“It is obvious that the petition (if any) is an attempt to blackmail me and avoid the payment of huge indebtedness of Seplat to Access Bank Plc and nothing more. Seplat is better advised to take steps to liquidate its debt rather than attempt to intimidate me, a lawyer merely doing my duties as such. Once again, I reiterate the fact that the petition has not been formally brought to my attention for a formal reaction,” he stated.

He expressed surprise that he was being targeted by the oil firm rather than facing the issues at stake, asking Seplat to focus on the substance of the case, rather than attempting to hound him.

“It is stock in trade of these huge debtors to peddle petitions all around in a bid to avoid the payment of their debts. I was not there when they borrowed the funds and they have obviously targeted my person for the nuisance value rather than take steps to liquidate the debt. This particular debt was part of the huge debt overhang that sunk the defunct Diamond Bank and they don’t mind if Access Bank goes under for their sake too,” he noted.

But contrary to Seplat’s claim that there was no evidence to show that Seplat benefitted from the loan obtained by Cardinal Drilling, documents obtained from the court revealed that the processes filed by Access Bank showed that the plaintiff provided proof of Seplat benefitted from the loan. It was gathered that after Cardinal Drilling obtained the loan and disbursed it, the company passed the obligation on to Seplat.

According to the documents, Seplat used its subsidiary firm, Cardinal Drilling to obtain the loan from Access Bank, adding that it utilised the loan obtained by Cardinal Drilling from the bank.
For instance, the bank revealed that when Cardinal Drilling got the $30million, in less than 24 hours, it transferred the money to Seplat, adding that each time Cardinal Drilling was trying to pay the loan, Seplat would have to transfer funds to it for onward transfer to the bank.

Even the company’s statement of account exhibited in court showed movement of monies and whose accounts were debited and credited. Sources close to the bank further disclosed that Seplat is paying back the money to the bank by proxy.

“I really don’t know what Seplat is saying. They don’t know that everything is now electronic and that people can see movement of funds from every account electronically. The bank has details of Seplat transferring funds into Cardinal Drilling’s account, which in turn would transfer same to Diamond Bank (Access Bank) as loan repayment.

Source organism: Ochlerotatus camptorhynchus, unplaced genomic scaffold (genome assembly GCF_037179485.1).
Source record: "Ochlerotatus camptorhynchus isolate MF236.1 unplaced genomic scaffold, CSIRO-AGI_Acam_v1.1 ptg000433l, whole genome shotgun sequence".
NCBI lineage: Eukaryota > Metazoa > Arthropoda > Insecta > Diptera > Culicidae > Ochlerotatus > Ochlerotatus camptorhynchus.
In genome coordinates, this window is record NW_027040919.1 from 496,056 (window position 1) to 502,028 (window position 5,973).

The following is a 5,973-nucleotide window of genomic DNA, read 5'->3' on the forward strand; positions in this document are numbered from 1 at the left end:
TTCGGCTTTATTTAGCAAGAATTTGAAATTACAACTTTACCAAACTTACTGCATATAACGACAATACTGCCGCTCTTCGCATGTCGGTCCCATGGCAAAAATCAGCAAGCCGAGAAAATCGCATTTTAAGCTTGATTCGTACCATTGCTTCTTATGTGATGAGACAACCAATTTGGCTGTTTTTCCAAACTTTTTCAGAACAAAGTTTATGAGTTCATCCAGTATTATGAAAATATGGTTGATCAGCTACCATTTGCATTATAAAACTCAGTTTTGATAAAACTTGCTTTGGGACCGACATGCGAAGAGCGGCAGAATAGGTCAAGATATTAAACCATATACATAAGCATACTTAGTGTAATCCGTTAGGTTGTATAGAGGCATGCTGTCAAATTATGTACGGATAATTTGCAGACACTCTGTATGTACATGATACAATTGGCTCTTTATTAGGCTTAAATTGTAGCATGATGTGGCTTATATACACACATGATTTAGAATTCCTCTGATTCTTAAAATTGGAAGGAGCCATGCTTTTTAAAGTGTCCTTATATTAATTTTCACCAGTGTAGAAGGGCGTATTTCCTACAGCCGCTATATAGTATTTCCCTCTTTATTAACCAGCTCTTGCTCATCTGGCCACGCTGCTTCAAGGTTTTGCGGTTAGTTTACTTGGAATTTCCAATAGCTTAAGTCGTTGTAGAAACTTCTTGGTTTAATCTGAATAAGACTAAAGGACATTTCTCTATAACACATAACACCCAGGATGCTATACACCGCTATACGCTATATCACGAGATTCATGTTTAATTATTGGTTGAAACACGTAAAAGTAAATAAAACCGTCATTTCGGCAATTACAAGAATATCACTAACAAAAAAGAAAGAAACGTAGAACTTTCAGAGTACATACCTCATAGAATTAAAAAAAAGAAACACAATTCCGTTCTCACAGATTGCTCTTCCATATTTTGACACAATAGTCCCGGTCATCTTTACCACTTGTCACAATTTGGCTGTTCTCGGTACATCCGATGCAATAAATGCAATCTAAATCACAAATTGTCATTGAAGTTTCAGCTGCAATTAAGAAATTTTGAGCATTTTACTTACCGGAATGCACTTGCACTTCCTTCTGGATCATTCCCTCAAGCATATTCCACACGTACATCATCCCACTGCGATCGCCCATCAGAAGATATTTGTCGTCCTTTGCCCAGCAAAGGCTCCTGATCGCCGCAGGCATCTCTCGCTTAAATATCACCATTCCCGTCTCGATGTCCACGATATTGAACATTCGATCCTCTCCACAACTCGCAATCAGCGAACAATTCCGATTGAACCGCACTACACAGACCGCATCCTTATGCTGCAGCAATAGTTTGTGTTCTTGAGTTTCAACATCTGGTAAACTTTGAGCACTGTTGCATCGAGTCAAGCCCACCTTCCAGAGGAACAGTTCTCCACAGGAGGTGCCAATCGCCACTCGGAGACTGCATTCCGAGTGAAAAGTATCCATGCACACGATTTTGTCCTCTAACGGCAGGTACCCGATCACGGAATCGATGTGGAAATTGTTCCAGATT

“Seplat is the real debtor, which was why the bank and its lawyers joined Seplat in the debt recovery suit and obtained and executed the order against it, which is now a subject of appeal,” a source in the bank told THISDAY.
The source added that instead of Seplat to repay the loan, it had resorted to tarnishing the image of Ogunba by writing a petition against him that is in itself questionable.

These revelations may have given Ogunba the courage to insist that he acted based on a ruling by Justice Aikawa, who, despite objections by Seplat’s lawyers, granted his application.
The judge, among others, held: “In my view, all these issues touch the substance of the case and should therefore be reserved for substantive trial.

“An attempt to delve into any of them at this stage has the potential and danger of determining substantive issues at this interlocutory stage, a tendency which has been frowned upon by the appellate courts.
“There is no evidence of suppression of any material facts by the plaintiff in this application.”

THISDAY checks also revealed that Seplat’s petition against Ogunba was submitted on December 18, 2020, before the ruling on its application to discharge the order made Justice Aikawa delivered his ruling on December 24, 2020.

Seplat’s petition also reminds one of a similar one against Ogunba when he helped Ecobank to recover its loan to Honeywell Group in 2017. The action led to the stripping of the senior lawyer’s SAN rank by the LPPC in January 2018 sequel to a petition by Honeywell Group.

Honeywell accused him of instituting “multiplicity of proceedings before different judges of the Federal High Court on the same subject-matter with the deliberate aim of abusing the processes of court and derailing the course of justice”
Judicial watchers see this attempt as a ploy to blackmail Ogunba over an earlier petition written by Honeywell Group, which led to the LPPC stripping him of his SAN rank and later restoring it.

But what those behind the report ignored was the fact that the lawyer was cleared of any wrongdoing and that Honeywell also lost to Ogunba at the Appeal Court in the cases that formed the basis of the petition.

Besides, even before the LPPC restored Ogunba’s rank, the NBA had cleared him of any wrongdoing, dismissing Honeywell’s petition for not disclosing any prima facie case of professional misconduct against the senior lawyer.

Observers are worried that insolvency lawyers are being blackmailed with petitions over issues that should be subjects of appeal. They also see it as the tactics of powerful debtors who would rather intimidate lawyers for doing their jobs instead of paying back the huge loans they undeniably took from banks.

Such debtors, observers said, are a menace to the economy and should be made to face the consequences of their actions. To them, the LPPC and NBA LPDC ought not to give such frivolous petitions any consideration.